VETzInsight

Glue-on Shoes for Horses

April 2, 2012 (published)

You may have heard of glue-on shoes for horses and today I am going to talk about some advantages and disadvantages of this technique. Gluing shoes on has an advantage over nails in some instances, especially if the hoof wall is poor quality and will not hold a nail. Also, nails can be traumatic and can lead to lameness if not placed properly. Adhesives used to place the shoes allow the farrier or vet to place them appropriately during a medical condition like founder when you may not be able to place the shoe correctly with nails.

There are several different kinds of glue-on shoes. Some have a cuff that is glued to the hoof wall and some have tabs that are glued to the hoof wall; also, there are materials with which you can glue a regular aluminum shoe directly onto the sole. Regardless of the method, there are some advantages as most of these methods have excellent wear of the shoes and most will remain on the foot for 5 to 6 weeks if applied properly.

Disadvantages are that the glue can have an effect on the hoof wall and so glue-on shoes are not recommended for long-term treatment but usually for short-term use for a specific problem. Also, the heat from the composite curing can cause some damage to the walls. Do not use glue-on shoes that completely cover the wall and sole if there is an infection unless a drain is used. Some of the glue-on shoes can restrict expansion of the hoof so should only be used short term. Regardless, glue-on shoes can be very effective in treating horses with low heels as the heel can be extended and support the back portion of the heel. So if you have a horse with hoof problems, ask your veterinarian if glue-on shoes might be helpful for your horse.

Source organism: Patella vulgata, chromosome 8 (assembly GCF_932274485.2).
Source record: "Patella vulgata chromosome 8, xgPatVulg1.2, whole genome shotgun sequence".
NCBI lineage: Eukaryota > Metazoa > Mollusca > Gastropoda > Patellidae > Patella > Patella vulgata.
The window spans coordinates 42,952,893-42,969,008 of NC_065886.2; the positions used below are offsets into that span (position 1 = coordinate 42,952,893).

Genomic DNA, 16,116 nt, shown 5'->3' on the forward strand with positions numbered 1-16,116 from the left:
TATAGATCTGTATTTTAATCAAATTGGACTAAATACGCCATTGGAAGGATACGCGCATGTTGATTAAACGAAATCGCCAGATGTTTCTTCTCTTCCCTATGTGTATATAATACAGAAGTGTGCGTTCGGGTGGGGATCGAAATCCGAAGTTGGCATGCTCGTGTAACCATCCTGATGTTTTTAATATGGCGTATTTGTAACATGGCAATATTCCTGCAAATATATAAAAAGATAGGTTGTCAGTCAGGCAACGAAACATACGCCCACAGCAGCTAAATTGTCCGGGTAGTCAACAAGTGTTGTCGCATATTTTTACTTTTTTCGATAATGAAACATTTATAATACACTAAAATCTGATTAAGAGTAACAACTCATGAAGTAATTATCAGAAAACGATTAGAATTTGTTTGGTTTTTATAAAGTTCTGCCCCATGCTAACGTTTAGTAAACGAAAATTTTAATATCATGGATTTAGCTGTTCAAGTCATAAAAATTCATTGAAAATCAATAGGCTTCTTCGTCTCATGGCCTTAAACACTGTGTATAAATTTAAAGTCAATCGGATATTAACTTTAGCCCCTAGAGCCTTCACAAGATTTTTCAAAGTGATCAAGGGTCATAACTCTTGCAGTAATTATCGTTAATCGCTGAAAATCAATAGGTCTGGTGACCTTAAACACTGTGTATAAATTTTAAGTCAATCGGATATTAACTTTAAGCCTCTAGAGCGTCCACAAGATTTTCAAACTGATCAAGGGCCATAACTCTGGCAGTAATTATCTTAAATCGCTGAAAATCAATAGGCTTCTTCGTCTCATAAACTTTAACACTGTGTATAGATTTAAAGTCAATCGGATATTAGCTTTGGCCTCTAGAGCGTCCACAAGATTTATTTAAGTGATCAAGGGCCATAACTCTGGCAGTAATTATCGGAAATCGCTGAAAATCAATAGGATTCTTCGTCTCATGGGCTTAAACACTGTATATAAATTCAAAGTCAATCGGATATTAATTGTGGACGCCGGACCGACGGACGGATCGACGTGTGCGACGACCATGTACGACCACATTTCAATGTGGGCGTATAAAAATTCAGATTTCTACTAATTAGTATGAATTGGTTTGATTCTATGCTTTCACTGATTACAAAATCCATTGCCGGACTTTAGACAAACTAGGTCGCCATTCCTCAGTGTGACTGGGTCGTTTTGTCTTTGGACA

VIN News Service commentaries are opinion pieces presenting insights, personal experiences and/or perspectives on topical issues by members of the veterinary community. To submit a commentary for consideration, email news@vin.com.



Information and opinions expressed in letters to the editor are those of the author and are independent of the VIN News Service. Letters may be edited for style. We do not verify their content for accuracy.




 
SAID=27